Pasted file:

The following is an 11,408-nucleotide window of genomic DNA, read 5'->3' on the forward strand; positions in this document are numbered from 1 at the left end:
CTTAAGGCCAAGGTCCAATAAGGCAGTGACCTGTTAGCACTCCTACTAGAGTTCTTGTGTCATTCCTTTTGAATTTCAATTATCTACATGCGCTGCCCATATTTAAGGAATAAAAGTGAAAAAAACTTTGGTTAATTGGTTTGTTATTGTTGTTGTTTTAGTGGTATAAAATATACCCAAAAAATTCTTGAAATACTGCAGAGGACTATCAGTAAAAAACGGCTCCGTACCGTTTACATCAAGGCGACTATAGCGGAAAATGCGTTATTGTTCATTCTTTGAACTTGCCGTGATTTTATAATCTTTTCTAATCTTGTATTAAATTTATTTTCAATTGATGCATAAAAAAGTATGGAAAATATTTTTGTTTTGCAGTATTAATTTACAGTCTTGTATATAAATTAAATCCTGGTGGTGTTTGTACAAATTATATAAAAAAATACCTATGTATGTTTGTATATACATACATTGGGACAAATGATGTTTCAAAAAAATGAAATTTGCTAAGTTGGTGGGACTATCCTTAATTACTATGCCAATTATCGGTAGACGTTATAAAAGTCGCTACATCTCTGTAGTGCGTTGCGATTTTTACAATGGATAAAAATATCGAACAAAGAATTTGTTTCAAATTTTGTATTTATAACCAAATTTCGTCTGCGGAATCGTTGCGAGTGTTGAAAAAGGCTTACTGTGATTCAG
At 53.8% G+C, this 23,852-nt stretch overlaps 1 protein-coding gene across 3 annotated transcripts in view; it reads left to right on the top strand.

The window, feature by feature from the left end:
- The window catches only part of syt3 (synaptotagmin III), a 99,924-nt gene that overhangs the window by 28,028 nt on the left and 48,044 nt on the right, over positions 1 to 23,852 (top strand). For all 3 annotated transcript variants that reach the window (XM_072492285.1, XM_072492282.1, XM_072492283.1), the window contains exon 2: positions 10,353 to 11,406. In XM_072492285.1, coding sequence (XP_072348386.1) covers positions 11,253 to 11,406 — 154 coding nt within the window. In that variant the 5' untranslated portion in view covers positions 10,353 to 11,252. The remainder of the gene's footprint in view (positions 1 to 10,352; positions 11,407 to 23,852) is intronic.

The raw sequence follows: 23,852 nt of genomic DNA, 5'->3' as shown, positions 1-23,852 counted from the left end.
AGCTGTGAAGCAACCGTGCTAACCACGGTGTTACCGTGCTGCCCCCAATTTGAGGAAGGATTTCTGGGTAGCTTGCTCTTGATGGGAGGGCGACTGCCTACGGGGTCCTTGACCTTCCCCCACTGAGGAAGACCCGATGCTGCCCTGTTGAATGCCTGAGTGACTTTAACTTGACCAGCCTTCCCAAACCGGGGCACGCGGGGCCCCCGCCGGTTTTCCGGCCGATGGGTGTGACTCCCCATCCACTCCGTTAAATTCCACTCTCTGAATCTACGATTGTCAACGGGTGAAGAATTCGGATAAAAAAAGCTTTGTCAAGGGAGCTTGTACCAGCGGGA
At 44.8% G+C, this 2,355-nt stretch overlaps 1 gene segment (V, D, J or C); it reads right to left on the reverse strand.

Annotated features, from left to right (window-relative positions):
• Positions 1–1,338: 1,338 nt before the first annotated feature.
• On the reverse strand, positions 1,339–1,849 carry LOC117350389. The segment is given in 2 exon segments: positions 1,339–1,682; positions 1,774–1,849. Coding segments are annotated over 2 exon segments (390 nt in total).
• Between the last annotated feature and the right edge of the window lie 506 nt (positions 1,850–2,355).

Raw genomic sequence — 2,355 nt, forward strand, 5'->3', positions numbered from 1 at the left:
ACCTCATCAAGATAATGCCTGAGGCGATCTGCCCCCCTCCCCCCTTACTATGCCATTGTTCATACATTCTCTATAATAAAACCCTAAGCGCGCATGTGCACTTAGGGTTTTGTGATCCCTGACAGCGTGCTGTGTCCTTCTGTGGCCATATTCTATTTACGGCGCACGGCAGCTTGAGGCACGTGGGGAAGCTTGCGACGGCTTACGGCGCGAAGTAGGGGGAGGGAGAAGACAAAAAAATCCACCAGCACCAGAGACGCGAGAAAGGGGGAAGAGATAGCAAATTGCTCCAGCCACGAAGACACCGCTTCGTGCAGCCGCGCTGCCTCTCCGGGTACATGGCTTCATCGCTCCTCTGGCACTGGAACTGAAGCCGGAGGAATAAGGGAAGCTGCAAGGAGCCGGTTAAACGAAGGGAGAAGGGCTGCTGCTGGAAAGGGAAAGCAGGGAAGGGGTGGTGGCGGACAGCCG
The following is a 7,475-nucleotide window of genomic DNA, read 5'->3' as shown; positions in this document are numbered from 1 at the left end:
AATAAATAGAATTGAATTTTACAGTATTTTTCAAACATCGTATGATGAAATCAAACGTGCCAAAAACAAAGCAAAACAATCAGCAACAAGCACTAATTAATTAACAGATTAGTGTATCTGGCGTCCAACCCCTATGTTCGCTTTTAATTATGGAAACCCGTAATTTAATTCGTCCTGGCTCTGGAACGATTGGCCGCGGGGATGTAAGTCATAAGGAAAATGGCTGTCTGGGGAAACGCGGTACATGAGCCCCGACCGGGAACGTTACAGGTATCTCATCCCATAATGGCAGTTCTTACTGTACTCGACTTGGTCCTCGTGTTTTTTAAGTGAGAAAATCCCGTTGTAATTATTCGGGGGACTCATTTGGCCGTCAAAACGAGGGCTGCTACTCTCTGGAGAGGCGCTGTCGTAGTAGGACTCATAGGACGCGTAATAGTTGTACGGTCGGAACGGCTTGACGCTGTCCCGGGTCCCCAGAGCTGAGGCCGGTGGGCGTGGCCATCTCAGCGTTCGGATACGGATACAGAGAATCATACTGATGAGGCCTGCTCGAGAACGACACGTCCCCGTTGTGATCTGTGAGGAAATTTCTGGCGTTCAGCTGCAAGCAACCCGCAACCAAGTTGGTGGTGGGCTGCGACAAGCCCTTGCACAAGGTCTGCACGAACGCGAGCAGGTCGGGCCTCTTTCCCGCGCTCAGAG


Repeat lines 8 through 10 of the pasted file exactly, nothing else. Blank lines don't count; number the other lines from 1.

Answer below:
At 44.8% G+C, this 2,355-nt stretch overlaps 1 gene segment (V, D, J or C); it reads right to left on the reverse strand.

Annotated features, from left to right (window-relative positions):
• Positions 1–1,338: 1,338 nt before the first annotated feature.